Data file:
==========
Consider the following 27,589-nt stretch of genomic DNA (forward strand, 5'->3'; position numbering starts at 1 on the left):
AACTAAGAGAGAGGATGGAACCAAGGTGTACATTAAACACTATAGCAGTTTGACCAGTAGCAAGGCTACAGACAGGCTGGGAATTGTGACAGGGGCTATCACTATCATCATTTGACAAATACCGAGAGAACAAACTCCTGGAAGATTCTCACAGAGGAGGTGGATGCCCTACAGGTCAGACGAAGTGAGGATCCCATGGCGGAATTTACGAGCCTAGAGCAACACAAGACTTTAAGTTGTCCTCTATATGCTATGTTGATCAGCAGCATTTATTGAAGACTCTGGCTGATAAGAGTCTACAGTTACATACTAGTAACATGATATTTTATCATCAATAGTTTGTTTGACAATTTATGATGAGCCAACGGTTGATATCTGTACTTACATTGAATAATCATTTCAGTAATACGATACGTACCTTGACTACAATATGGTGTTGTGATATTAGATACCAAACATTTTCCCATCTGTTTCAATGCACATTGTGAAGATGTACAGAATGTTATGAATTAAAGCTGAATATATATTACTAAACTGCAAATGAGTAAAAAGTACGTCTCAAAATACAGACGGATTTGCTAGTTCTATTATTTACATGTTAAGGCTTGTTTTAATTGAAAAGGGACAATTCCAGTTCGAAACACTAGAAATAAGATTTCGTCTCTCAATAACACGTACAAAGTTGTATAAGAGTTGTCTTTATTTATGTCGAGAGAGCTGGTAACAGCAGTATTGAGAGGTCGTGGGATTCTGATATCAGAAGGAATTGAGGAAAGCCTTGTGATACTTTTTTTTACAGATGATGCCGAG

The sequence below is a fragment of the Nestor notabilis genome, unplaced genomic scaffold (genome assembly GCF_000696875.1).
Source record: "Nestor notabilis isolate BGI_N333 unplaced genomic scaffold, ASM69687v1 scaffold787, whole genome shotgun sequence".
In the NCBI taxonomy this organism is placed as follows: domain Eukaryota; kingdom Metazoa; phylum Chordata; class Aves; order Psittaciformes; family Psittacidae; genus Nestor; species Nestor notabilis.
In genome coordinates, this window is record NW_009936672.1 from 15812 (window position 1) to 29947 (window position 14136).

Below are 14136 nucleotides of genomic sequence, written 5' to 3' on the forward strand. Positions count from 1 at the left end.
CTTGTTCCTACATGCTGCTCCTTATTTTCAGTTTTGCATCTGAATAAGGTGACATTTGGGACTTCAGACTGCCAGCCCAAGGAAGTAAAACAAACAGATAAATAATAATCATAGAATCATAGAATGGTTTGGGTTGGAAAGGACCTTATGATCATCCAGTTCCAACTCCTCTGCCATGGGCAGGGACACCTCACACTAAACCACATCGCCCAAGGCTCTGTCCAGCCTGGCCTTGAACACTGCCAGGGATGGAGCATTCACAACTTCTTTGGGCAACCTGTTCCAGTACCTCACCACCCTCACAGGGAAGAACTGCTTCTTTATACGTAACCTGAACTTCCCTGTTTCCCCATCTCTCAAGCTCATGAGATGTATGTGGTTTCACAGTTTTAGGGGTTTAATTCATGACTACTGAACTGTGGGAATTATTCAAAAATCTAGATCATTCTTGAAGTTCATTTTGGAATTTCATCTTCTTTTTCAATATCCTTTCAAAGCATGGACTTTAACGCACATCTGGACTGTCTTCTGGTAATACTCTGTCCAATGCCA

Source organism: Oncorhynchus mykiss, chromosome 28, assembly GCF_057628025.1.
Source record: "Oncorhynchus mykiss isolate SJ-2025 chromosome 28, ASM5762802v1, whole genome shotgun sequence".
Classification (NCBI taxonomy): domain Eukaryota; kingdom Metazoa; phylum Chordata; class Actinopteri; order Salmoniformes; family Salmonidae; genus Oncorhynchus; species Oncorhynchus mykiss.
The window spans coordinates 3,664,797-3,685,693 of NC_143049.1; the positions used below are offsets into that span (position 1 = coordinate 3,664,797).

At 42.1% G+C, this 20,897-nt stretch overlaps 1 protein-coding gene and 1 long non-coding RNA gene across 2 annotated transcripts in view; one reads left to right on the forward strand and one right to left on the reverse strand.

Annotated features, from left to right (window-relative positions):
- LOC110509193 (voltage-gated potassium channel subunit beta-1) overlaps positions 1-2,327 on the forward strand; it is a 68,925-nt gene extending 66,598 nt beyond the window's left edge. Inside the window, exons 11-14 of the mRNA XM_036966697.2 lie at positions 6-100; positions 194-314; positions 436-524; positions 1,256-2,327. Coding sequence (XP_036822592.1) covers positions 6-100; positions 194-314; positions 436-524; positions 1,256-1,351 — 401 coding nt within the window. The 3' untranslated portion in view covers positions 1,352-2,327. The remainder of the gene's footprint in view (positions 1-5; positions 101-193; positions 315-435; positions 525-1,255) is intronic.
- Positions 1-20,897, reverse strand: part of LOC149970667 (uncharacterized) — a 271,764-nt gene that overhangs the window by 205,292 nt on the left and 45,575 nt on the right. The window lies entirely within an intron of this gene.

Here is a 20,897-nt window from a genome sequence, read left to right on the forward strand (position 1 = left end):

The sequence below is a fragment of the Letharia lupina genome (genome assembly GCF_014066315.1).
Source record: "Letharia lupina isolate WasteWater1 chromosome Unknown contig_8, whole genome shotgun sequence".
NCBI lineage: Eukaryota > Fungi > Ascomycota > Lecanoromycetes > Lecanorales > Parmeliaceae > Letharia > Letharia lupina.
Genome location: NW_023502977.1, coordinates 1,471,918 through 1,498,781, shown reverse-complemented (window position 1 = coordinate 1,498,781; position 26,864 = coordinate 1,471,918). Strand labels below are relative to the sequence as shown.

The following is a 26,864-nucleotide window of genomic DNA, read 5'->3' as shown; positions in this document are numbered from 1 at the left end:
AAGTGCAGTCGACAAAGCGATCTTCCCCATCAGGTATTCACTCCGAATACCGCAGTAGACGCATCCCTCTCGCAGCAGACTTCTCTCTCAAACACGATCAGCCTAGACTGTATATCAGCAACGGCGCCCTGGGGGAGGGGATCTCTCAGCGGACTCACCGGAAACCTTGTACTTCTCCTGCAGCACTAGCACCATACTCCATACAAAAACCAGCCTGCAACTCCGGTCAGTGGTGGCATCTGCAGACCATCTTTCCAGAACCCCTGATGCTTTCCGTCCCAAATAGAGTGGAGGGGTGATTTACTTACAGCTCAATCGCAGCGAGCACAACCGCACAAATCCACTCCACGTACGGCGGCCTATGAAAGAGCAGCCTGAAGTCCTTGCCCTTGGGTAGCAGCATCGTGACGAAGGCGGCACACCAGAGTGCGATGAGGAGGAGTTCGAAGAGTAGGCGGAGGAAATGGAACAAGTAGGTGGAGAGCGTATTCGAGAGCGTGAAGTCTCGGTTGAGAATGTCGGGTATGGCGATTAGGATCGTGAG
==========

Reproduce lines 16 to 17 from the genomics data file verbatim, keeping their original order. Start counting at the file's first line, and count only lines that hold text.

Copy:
- Positions 1-20,897, reverse strand: part of LOC149970667 (uncharacterized) — a 271,764-nt gene that overhangs the window by 205,292 nt on the left and 45,575 nt on the right. The window lies entirely within an intron of this gene.

Here is a 20,897-nt window from a genome sequence, read left to right on the forward strand (position 1 = left end):